Bring the fun back into exercise

April 17, 2016

Last week I wrote about natural movement and how important it is to move and the comparison between what we would class as someone who moves I.e a gym goer and ancestral man. But when did movement become such a chore and something that we have to make time for? It gets in the way of life and the thought of it can be like a life sentence, you hear the reasoning of I'm tired, run down and i'm not fit enough (All things that can be helped if you exercise) but I think the real reason people lack the motivation is because it is not fun, exercise has become something mechanical and forced. 

 

When we look a children playing there is no thought into what they are doing they just have fun and move. They run, chase, roll, cartwheel, jump, hop, skip, climb, balance, hang and swing. They make up games with balls, sticks, and their surrounding environment with no conscious thought of "I'm doing exercise" or "I'm training my muscles" they just do it naturally. You see it in the animal kingdom also, have you ever seen a kitten chasing a ball of wool or been watching a nature programme where a young gorilla jumps onto its older siblings for a play fight?

 

So why and when do we become so averse to playfulness and fun movement?

 

It is when we "Grow up" and it is started from parents, ever heard a parent say to their children "Stop that", "Get down", "Get your feet off the wall" or "grow up"?. I appreciate that we must protect our children from harm but to hold them back from moving is potentially hindering an important part of their physical and mental development.

 

The physical is obvious, movement patterns, muscular strength, mobility and proprioception can all be hindered if we are restricted in our movement from an early age, I am seeing teenagers that can't reach their toes and struggle to squat or do a single pull up, surely this isn't right? Impact type movements like jumping help increase bone density so falling can be useful to some aspect.

 

The constant "stop that", "sit still", "wash your hands" and "Look at the state of you", all lead to negative mental connections, is the rise in OCD helped along by the fear of stepping outside and getting your hands dirty as a child?

 

It is becoming the norm to sit in the corner, usually staring at some kind of electronic device, even school is restrictive, sitting at a desk for six hours a day and P.E is generally around two hours a week if you are lucky. Before we know it young people are becoming caged in a non movement lifestyle, then one day they recognise this and join a gym or running club only to realise that it is boring and they are not getting any results and quickly return to the sofa and T.V.

 

There are some that grit their teeth and keep to it and some that do enjoy the comfort of the same routine week in week out, if this is you then keep it it, good for you, but for the vast majority what can you do?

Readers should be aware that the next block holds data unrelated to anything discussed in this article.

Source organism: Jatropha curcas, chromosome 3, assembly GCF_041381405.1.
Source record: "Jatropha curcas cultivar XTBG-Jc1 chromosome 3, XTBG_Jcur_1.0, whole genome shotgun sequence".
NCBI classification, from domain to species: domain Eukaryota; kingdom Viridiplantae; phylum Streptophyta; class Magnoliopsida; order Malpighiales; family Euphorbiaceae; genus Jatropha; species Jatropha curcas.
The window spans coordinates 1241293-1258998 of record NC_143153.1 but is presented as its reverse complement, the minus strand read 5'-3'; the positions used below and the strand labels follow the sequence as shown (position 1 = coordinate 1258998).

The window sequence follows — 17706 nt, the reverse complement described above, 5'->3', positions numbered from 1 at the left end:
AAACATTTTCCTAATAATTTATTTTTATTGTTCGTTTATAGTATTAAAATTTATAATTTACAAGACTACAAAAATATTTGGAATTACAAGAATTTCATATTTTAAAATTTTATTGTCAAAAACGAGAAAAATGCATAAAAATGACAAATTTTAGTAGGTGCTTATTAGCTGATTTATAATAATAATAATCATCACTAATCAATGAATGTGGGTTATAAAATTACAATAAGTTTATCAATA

Take inspiration from children and play by their rules. If you have your own or a grandchild, niece or nephew ask them what shall we do with this ball and hoop? They will have a fast paced energetic game within minutes. If they are too young to play with rules then just try and copy a toddlers movements for ten minutes, do everything they do, they will run you into the ground . Get together with friends and their children, take a ball and frisbee and go with the flow.

 

Join a sports team or martial arts club. Training with other people can really help with motivation and keep the fun in exercise, the group environment really develops the tribe mentality built in all of us, working together for a common goal. In martial arts you generally compete alone but the team training and group aspect grows respect and appreciation of others abilities more than anything else I know.

 

Find a training partner or partners with a similar goal. In a similar way to the team sports having training partners really keeps motivation alive, Not only during the session but the commitment to it, you wouldn't want to let someone down last minute. If it's the gym, the dojo or the hills, having someone by your side really helps.

 

Turn everything into a game. Be competitive with yourself and training partners, if its the gym how many reps in a minute or how many sprints of the field you can do. If it's a little more relaxed on a walk then why not work a little harder and race each other to the top or a least to the nearest tree. You will always do more than you think or would on your own.

 

Don't be embarrassed to act like a child. Do a cartwheel in the park, run and skip on the beach with your kids, climb a tree. Get mud on your hands, feet and face, you will get some judgmental looks but secretly they will be wishing they could let the kid in them come out to do it with you.

 

Find something you enjoy. It can be as extreme as an MMA class or as relaxed as a walk in the woods just make it fun a throw caution to the wind. If it feels good to you then do it and keep doing it no matter what other people may think.

 

Stop thinking of movement in terms of "exercise". It should just be something you do.

 

The modern world has bottlenecked us into having to make time to move, so try to move when you can and make it fun, if it's not fun try something else that is, but don't stop moving.

 

Keep it primal

 

Dean

 

 

Recommended further reading:

 

The Primal Connection - Mark Sisson

 

Move Your DNA - Katy Bowman

 

 

 

 

 

 

 

 

 

 

 

 

 

 

 

 

 

 

 

 

 

 

 

 

 

 

 

 

 

 

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